With phone and broadband bills set to increase in April, an urgent warning has been issued to customers who are vulnerable to being targetted.

A great many fraudsters are taking advantage of consumers with 'too good to miss' offers that are, in fact, scams.

With this, information security experts have issued an important warning to those most at risk of being duped by these convincing messages.

The experts over at Dojo have advised people to be extra vigilant as Google searches for "phone contract scam" have increased by more than 214% in the last month.

News Shopper: (Canva) Google searches for 'phone contract scam' are up 214% (Canva) Google searches for 'phone contract scam' are up 214% (Image: Canva)

Experts reveal the most recent phishing scam to target UK phone customers

The most recent phone bill scam uses a series of legitimate-looking emails, texts and social media posts, letting customers know they can benefit from reduced bills as part of a new contract.

The scam then asks for the user's credit or debit card details to receive the discounted bill but once this is acquired, the scammers then empty the account.

This scam comes amid a phone price hike, in which contracts will rise in line with inflation from April 1 with big brands like Virgin Mobile and O2 seeing increases of around 17% while others like BT see rises of 14%.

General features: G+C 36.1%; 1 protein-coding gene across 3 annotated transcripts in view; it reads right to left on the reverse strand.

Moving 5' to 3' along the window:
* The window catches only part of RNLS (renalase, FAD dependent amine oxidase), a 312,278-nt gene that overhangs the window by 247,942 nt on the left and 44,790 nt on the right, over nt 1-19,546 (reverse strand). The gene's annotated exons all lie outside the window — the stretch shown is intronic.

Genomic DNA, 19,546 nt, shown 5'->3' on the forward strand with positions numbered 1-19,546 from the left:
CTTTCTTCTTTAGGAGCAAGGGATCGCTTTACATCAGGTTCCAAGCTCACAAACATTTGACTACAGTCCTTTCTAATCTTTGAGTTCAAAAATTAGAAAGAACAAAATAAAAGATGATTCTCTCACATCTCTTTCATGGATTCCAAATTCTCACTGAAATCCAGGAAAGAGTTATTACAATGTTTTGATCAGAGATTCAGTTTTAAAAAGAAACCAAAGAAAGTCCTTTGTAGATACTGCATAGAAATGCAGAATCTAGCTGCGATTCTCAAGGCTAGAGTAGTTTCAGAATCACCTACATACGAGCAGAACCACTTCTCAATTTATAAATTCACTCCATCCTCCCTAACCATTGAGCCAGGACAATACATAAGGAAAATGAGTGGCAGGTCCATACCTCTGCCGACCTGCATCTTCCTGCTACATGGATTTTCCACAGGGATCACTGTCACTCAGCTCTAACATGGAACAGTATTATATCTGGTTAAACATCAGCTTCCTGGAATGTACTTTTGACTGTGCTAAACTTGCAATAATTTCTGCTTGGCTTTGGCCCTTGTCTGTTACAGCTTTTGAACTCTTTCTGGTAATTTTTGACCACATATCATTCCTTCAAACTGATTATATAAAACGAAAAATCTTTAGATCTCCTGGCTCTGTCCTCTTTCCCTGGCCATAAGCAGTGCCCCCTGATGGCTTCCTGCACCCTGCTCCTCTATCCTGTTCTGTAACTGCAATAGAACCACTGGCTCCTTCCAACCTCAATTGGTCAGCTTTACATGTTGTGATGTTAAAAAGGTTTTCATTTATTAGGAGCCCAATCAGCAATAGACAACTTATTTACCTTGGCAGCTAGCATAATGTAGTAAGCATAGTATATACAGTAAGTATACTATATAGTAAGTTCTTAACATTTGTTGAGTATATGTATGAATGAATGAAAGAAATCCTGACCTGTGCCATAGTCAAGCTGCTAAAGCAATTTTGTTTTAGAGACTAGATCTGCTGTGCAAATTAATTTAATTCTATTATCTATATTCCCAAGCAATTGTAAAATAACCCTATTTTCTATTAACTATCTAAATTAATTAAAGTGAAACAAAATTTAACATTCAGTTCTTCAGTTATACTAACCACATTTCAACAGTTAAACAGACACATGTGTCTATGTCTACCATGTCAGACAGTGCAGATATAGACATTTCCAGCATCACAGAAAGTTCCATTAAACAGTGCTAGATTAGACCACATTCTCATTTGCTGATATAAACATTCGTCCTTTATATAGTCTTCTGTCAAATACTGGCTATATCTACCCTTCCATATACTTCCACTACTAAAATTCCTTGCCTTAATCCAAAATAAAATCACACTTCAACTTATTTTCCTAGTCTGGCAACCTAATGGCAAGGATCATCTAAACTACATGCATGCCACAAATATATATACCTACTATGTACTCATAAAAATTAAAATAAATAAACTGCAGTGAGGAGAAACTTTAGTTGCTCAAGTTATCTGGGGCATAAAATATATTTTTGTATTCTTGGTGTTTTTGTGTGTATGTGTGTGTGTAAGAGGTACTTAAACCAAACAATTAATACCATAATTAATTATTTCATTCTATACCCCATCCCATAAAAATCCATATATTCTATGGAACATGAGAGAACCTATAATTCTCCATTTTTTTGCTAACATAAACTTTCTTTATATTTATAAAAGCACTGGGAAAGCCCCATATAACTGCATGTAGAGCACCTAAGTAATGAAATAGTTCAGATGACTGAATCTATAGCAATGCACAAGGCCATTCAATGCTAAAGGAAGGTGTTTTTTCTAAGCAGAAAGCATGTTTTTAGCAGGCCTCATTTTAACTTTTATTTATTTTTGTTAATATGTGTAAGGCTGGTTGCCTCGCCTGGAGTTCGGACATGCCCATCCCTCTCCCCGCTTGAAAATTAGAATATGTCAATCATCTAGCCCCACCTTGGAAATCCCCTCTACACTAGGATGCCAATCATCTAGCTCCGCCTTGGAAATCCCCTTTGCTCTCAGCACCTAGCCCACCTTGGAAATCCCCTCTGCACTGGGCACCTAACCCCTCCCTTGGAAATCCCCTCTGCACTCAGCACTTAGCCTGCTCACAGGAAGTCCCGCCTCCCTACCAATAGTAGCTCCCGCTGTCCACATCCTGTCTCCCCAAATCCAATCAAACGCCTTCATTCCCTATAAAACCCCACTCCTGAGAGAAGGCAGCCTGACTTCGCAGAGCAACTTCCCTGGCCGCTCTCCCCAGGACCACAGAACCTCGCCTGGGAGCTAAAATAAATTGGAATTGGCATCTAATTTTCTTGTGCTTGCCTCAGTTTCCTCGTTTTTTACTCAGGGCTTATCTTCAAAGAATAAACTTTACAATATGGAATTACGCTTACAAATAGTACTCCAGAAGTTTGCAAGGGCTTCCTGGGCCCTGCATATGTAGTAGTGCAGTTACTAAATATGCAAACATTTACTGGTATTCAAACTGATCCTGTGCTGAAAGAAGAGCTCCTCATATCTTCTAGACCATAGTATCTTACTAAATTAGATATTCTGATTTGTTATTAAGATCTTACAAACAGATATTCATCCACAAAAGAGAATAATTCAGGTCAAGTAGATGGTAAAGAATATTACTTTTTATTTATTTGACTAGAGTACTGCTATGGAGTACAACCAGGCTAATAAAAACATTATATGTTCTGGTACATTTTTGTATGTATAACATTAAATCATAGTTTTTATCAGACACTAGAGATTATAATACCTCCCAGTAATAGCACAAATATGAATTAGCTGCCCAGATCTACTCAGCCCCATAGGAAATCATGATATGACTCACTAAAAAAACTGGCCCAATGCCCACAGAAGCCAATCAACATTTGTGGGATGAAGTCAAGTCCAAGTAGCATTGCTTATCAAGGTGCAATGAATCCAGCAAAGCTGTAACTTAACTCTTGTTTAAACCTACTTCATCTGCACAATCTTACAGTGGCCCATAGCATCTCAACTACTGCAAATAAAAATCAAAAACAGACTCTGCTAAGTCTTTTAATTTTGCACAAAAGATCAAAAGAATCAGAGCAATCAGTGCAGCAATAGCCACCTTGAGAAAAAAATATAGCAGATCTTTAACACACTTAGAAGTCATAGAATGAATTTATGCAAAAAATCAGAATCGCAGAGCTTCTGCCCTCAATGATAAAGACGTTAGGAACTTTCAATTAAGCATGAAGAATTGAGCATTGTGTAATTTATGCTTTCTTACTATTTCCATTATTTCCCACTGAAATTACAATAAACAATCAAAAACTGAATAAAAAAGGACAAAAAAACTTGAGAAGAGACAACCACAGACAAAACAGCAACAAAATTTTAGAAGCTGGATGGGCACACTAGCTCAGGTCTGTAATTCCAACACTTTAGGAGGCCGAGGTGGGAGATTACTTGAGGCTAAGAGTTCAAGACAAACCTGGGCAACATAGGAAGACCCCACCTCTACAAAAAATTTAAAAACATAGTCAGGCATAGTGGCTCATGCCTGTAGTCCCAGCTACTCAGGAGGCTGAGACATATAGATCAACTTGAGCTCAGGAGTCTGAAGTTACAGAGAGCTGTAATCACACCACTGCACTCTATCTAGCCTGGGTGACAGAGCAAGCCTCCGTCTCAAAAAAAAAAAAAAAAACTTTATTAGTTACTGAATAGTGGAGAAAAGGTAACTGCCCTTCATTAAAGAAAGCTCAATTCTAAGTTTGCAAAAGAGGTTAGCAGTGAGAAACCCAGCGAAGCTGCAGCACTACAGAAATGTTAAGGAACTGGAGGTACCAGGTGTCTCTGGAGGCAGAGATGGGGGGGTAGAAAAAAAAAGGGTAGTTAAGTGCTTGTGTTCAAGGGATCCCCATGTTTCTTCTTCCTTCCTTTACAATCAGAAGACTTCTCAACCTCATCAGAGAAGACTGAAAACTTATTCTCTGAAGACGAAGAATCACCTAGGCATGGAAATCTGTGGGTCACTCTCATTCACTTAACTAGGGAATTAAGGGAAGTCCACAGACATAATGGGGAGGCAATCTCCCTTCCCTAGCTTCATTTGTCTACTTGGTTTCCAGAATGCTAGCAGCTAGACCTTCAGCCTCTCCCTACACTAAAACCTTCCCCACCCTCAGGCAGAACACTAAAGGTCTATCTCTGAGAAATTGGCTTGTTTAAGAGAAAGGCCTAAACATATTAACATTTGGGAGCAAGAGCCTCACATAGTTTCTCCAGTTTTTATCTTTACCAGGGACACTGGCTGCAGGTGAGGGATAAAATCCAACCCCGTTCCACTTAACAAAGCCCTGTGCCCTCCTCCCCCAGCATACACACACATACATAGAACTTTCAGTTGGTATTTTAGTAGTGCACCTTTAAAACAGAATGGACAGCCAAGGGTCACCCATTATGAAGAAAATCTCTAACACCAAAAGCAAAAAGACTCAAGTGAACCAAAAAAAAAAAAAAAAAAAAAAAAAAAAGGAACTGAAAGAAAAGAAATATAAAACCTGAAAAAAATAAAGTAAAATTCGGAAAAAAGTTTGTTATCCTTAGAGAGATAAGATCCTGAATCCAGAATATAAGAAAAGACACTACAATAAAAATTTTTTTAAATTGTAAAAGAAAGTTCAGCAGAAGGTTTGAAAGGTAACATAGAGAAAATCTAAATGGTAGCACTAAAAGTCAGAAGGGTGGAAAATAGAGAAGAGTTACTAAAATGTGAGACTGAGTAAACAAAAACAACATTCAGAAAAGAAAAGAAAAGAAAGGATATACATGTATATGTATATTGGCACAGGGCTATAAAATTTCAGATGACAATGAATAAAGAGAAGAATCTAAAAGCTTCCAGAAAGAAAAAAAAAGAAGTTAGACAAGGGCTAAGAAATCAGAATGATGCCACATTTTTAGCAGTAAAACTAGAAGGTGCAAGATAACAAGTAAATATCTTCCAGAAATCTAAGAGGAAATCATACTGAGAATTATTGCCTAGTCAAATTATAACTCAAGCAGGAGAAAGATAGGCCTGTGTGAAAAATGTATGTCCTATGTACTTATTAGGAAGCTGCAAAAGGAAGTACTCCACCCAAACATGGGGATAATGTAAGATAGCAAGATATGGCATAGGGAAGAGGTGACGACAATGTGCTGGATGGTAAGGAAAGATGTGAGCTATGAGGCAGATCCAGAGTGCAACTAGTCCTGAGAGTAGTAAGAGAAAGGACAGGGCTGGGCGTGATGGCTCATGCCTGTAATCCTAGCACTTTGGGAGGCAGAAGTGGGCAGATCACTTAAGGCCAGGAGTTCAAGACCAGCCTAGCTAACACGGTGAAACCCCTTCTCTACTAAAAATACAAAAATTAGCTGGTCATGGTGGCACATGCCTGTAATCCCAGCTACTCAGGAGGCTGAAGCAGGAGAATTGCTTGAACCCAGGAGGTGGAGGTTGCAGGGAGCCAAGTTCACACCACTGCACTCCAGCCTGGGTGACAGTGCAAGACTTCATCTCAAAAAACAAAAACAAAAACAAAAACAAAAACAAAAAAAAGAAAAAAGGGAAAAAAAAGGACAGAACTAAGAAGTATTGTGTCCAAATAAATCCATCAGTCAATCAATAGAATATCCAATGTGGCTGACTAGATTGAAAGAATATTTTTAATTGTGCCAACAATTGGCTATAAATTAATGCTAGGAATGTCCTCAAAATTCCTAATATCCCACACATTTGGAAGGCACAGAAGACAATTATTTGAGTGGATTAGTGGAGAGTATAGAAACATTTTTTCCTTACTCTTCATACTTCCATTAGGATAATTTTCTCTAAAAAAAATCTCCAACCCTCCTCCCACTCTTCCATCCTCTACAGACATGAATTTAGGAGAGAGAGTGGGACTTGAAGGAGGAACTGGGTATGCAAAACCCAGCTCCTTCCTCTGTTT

Despite this, experts have revealed ways of spotting phishing scams.

How to spot a phishing email as customers warned over phone bill scams

Here are some tell-tale signs of a phishing scam:

1. Check the sender’s email address

Often, scammers will use suspicious email addresses with words unrelated to the company they are 'representing'.

2. Check for poor spelling and grammar, or mistakes in the company’s name

While some emails are very sophisticated, many of them are poorly worded and composed.

3. Check the formatting of the email

Most legitimate emails are highly branded and formatted, making it difficult for scammers to replicate.

If you see a plain-text email with no branding or a branded logo with low resolution, then it is likely a scam.

4. Don’t rush to action

Scammers will sometimes create a sense of urgency to panic the recipient into acting rashly.

Whether it's clicking a suspicious link or providing personal data, users should review emails carefully.

5. Never send sensitive data

If you suspect you've been sent a phishing email, don't click on it or try and open it all.

Scammers can leave malicious links in these that when clicked allow them to enter your computer's system.

If you click on these by accident, you should change your passwords immediately and alert your bank.

If you do this on a work email, you should contact the relevant department to deal with the issue.

6. Contact the company implicated

If you are really unsure, try directly contacting the company the email claims to be from.

They will let you know if the communication is legitimate, you can do this by phoning the brand.